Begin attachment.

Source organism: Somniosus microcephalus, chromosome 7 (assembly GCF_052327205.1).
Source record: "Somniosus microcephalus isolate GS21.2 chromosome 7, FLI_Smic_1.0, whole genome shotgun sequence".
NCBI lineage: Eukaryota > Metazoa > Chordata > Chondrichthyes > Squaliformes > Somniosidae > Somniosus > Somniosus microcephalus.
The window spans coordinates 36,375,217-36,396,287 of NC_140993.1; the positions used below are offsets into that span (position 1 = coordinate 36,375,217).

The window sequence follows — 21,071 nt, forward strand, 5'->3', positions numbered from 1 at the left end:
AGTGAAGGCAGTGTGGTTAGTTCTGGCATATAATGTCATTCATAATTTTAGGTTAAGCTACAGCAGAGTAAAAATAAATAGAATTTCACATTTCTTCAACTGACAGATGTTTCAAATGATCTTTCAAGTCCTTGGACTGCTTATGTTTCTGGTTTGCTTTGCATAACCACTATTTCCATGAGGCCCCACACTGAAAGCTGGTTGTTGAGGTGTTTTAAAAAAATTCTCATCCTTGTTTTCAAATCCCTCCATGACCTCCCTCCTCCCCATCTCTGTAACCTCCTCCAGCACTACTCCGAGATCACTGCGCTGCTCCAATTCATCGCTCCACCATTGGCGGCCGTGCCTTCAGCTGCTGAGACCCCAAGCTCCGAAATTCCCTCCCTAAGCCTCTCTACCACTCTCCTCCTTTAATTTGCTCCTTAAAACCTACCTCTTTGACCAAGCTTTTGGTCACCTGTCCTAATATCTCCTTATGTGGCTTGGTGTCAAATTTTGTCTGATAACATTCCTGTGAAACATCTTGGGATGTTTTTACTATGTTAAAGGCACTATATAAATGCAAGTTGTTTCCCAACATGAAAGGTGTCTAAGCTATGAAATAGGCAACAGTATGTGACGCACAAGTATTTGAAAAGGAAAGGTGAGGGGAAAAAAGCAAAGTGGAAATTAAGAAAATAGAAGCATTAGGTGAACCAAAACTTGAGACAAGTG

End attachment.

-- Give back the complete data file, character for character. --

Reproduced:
Source organism: Somniosus microcephalus, chromosome 7 (assembly GCF_052327205.1).
Source record: "Somniosus microcephalus isolate GS21.2 chromosome 7, FLI_Smic_1.0, whole genome shotgun sequence".
NCBI lineage: Eukaryota > Metazoa > Chordata > Chondrichthyes > Squaliformes > Somniosidae > Somniosus > Somniosus microcephalus.
The window spans coordinates 36,375,217-36,396,287 of NC_140993.1; the positions used below are offsets into that span (position 1 = coordinate 36,375,217).

The window sequence follows — 21,071 nt, forward strand, 5'->3', positions numbered from 1 at the left end:
AGTGAAGGCAGTGTGGTTAGTTCTGGCATATAATGTCATTCATAATTTTAGGTTAAGCTACAGCAGAGTAAAAATAAATAGAATTTCACATTTCTTCAACTGACAGATGTTTCAAATGATCTTTCAAGTCCTTGGACTGCTTATGTTTCTGGTTTGCTTTGCATAACCACTATTTCCATGAGGCCCCACACTGAAAGCTGGTTGTTGAGGTGTTTTAAAAAAATTCTCATCCTTGTTTTCAAATCCCTCCATGACCTCCCTCCTCCCCATCTCTGTAACCTCCTCCAGCACTACTCCGAGATCACTGCGCTGCTCCAATTCATCGCTCCACCATTGGCGGCCGTGCCTTCAGCTGCTGAGACCCCAAGCTCCGAAATTCCCTCCCTAAGCCTCTCTACCACTCTCCTCCTTTAATTTGCTCCTTAAAACCTACCTCTTTGACCAAGCTTTTGGTCACCTGTCCTAATATCTCCTTATGTGGCTTGGTGTCAAATTTTGTCTGATAACATTCCTGTGAAACATCTTGGGATGTTTTTACTATGTTAAAGGCACTATATAAATGCAAGTTGTTTCCCAACATGAAAGGTGTCTAAGCTATGAAATAGGCAACAGTATGTGACGCACAAGTATTTGAAAAGGAAAGGTGAGGGGAAAAAAGCAAAGTGGAAATTAAGAAAATAGAAGCATTAGGTGAACCAAAACTTGAGACAAGTG